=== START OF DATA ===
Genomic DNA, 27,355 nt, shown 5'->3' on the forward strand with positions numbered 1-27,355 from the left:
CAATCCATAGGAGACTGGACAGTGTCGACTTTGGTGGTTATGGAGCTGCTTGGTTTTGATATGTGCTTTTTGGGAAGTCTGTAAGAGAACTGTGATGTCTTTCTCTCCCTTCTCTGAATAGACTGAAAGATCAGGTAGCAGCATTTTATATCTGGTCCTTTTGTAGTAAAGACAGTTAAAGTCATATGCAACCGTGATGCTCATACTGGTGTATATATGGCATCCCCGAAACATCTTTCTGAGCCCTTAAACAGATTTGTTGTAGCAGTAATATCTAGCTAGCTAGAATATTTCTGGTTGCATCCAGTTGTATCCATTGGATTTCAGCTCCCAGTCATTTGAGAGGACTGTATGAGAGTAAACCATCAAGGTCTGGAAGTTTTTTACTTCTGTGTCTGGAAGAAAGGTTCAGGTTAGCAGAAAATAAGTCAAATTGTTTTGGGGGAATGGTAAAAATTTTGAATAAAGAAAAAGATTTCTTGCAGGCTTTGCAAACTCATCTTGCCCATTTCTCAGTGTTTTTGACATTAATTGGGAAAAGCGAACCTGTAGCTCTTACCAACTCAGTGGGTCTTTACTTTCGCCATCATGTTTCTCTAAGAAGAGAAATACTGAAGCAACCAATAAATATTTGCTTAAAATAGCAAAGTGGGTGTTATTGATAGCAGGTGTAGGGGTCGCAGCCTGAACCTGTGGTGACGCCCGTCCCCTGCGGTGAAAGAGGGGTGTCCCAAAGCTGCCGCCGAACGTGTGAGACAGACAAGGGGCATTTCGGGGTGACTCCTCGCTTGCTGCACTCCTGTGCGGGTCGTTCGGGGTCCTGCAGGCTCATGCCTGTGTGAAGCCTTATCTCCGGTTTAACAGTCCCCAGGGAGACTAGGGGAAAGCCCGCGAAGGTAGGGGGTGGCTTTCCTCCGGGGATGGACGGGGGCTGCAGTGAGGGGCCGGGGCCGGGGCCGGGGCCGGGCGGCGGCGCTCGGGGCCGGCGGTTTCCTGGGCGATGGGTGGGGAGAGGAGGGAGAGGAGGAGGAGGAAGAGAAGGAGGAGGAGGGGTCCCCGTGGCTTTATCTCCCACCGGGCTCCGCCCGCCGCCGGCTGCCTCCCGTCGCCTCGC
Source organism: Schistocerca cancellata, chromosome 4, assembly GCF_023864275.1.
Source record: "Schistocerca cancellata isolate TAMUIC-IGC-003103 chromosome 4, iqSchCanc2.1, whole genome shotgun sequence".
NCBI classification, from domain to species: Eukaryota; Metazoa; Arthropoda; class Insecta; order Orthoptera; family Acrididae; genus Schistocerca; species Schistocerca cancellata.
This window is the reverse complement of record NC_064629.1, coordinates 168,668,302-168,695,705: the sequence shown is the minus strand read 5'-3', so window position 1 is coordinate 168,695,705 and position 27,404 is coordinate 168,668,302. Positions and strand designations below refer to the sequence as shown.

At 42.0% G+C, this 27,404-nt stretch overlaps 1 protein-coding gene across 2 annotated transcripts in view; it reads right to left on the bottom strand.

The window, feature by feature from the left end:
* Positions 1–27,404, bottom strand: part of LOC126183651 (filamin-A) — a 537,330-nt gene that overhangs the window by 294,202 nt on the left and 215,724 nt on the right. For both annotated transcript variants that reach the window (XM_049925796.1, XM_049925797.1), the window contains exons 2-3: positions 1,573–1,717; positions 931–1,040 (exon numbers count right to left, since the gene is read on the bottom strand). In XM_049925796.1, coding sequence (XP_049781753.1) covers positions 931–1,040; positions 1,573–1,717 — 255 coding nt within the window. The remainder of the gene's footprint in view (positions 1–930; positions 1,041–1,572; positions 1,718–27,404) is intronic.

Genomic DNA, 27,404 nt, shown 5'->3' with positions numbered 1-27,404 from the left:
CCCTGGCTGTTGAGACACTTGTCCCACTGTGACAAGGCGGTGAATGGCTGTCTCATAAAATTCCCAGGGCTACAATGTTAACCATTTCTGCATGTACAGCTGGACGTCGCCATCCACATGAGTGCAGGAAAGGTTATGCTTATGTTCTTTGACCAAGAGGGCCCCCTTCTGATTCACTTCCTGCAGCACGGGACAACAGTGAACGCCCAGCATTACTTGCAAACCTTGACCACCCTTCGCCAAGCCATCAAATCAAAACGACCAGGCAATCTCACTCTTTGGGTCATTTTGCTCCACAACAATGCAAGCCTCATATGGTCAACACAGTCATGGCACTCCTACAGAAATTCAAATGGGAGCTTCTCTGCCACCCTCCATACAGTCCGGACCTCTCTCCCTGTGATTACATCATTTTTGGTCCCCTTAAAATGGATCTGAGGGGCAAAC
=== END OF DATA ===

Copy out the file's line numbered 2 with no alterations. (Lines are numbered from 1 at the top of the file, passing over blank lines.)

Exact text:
CAATCCATAGGAGACTGGACAGTGTCGACTTTGGTGGTTATGGAGCTGCTTGGTTTTGATATGTGCTTTTTGGGAAGTCTGTAAGAGAACTGTGATGTCTTTCTCTCCCTTCTCTGAATAGACTGAAAGATCAGGTAGCAGCATTTTATATCTGGTCCTTTTGTAGTAAAGACAGTTAAAGTCATATGCAACCGTGATGCTCATACTGGTGTATATATGGCATCCCCGAAACATCTTTCTGAGCCCTTAAACAGATTTGTTGTAGCAGTAATATCTAGCTAGCTAGAATATTTCTGGTTGCATCCAGTTGTATCCATTGGATTTCAGCTCCCAGTCATTTGAGAGGACTGTATGAGAGTAAACCATCAAGGTCTGGAAGTTTTTTACTTCTGTGTCTGGAAGAAAGGTTCAGGTTAGCAGAAAATAAGTCAAATTGTTTTGGGGGAATGGTAAAAATTTTGAATAAAGAAAAAGATTTCTTGCAGGCTTTGCAAACTCATCTTGCCCATTTCTCAGTGTTTTTGACATTAATTGGGAAAAGCGAACCTGTAGCTCTTACCAACTCAGTGGGTCTTTACTTTCGCCATCATGTTTCTCTAAGAAGAGAAATACTGAAGCAACCAATAAATATTTGCTTAAAATAGCAAAGTGGGTGTTATTGATAGCAGGTGTAGGGGTCGCAGCCTGAACCTGTGGTGACGCCCGTCCCCTGCGGTGAAAGAGGGGTGTCCCAAAGCTGCCGCCGAACGTGTGAGACAGACAAGGGGCATTTCGGGGTGACTCCTCGCTTGCTGCACTCCTGTGCGGGTCGTTCGGGGTCCTGCAGGCTCATGCCTGTGTGAAGCCTTATCTCCGGTTTAACAGTCCCCAGGGAGACTAGGGGAAAGCCCGCGAAGGTAGGGGGTGGCTTTCCTCCGGGGATGGACGGGGGCTGCAGTGAGGGGCCGGGGCCGGGGCCGGGGCCGGGCGGCGGCGCTCGGGGCCGGCGGTTTCCTGGGCGATGGGTGGGGAGAGGAGGGAGAGGAGGAGGAGGAAGAGAAGGAGGAGGAGGGGTCCCCGTGGCTTTATCTCCCACCGGGCTCCGCCCGCCGCCGGCTGCCTCCCGTCGCCTCGC